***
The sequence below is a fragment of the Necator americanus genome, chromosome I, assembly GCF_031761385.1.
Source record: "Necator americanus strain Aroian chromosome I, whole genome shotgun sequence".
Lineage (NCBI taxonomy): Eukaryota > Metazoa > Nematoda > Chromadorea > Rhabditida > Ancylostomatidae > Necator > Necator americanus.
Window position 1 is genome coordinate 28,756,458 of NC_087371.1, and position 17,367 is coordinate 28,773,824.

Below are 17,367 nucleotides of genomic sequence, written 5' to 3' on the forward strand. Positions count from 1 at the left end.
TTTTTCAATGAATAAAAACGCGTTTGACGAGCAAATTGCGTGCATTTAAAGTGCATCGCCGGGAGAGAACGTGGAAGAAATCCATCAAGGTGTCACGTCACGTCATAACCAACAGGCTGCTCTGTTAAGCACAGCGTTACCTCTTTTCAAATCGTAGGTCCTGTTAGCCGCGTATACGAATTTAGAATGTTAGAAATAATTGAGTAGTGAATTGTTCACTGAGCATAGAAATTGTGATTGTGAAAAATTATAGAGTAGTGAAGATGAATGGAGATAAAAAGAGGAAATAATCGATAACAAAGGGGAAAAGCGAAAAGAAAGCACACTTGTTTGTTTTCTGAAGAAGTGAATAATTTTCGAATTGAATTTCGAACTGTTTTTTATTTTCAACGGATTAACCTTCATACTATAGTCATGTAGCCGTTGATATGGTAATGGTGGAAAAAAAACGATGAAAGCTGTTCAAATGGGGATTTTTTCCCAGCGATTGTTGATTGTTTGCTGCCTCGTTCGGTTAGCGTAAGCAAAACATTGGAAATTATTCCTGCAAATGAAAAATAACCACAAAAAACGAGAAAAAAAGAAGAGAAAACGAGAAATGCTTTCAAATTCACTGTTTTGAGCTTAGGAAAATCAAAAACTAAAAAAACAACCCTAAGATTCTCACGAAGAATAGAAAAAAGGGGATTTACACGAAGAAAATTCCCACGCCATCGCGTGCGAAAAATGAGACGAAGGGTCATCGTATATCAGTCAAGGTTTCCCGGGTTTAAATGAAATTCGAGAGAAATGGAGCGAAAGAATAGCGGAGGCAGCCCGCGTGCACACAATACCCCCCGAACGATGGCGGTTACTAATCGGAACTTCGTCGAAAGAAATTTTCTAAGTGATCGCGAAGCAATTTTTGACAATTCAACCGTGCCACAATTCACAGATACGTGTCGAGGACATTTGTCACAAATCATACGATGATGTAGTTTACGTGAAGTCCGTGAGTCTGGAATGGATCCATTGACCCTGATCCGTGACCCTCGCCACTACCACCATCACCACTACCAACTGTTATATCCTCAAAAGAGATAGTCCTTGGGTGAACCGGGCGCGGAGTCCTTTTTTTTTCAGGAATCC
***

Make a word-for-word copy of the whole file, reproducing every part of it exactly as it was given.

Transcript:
The sequence below is a fragment of the Necator americanus genome, chromosome I, assembly GCF_031761385.1.
Source record: "Necator americanus strain Aroian chromosome I, whole genome shotgun sequence".
Lineage (NCBI taxonomy): Eukaryota > Metazoa > Nematoda > Chromadorea > Rhabditida > Ancylostomatidae > Necator > Necator americanus.
Window position 1 is genome coordinate 28,756,458 of NC_087371.1, and position 17,367 is coordinate 28,773,824.

Below are 17,367 nucleotides of genomic sequence, written 5' to 3' on the forward strand. Positions count from 1 at the left end.
TTTTTCAATGAATAAAAACGCGTTTGACGAGCAAATTGCGTGCATTTAAAGTGCATCGCCGGGAGAGAACGTGGAAGAAATCCATCAAGGTGTCACGTCACGTCATAACCAACAGGCTGCTCTGTTAAGCACAGCGTTACCTCTTTTCAAATCGTAGGTCCTGTTAGCCGCGTATACGAATTTAGAATGTTAGAAATAATTGAGTAGTGAATTGTTCACTGAGCATAGAAATTGTGATTGTGAAAAATTATAGAGTAGTGAAGATGAATGGAGATAAAAAGAGGAAATAATCGATAACAAAGGGGAAAAGCGAAAAGAAAGCACACTTGTTTGTTTTCTGAAGAAGTGAATAATTTTCGAATTGAATTTCGAACTGTTTTTTATTTTCAACGGATTAACCTTCATACTATAGTCATGTAGCCGTTGATATGGTAATGGTGGAAAAAAAACGATGAAAGCTGTTCAAATGGGGATTTTTTCCCAGCGATTGTTGATTGTTTGCTGCCTCGTTCGGTTAGCGTAAGCAAAACATTGGAAATTATTCCTGCAAATGAAAAATAACCACAAAAAACGAGAAAAAAAGAAGAGAAAACGAGAAATGCTTTCAAATTCACTGTTTTGAGCTTAGGAAAATCAAAAACTAAAAAAACAACCCTAAGATTCTCACGAAGAATAGAAAAAAGGGGATTTACACGAAGAAAATTCCCACGCCATCGCGTGCGAAAAATGAGACGAAGGGTCATCGTATATCAGTCAAGGTTTCCCGGGTTTAAATGAAATTCGAGAGAAATGGAGCGAAAGAATAGCGGAGGCAGCCCGCGTGCACACAATACCCCCCGAACGATGGCGGTTACTAATCGGAACTTCGTCGAAAGAAATTTTCTAAGTGATCGCGAAGCAATTTTTGACAATTCAACCGTGCCACAATTCACAGATACGTGTCGAGGACATTTGTCACAAATCATACGATGATGTAGTTTACGTGAAGTCCGTGAGTCTGGAATGGATCCATTGACCCTGATCCGTGACCCTCGCCACTACCACCATCACCACTACCAACTGTTATATCCTCAAAAGAGATAGTCCTTGGGTGAACCGGGCGCGGAGTCCTTTTTTTTTCAGGAATCC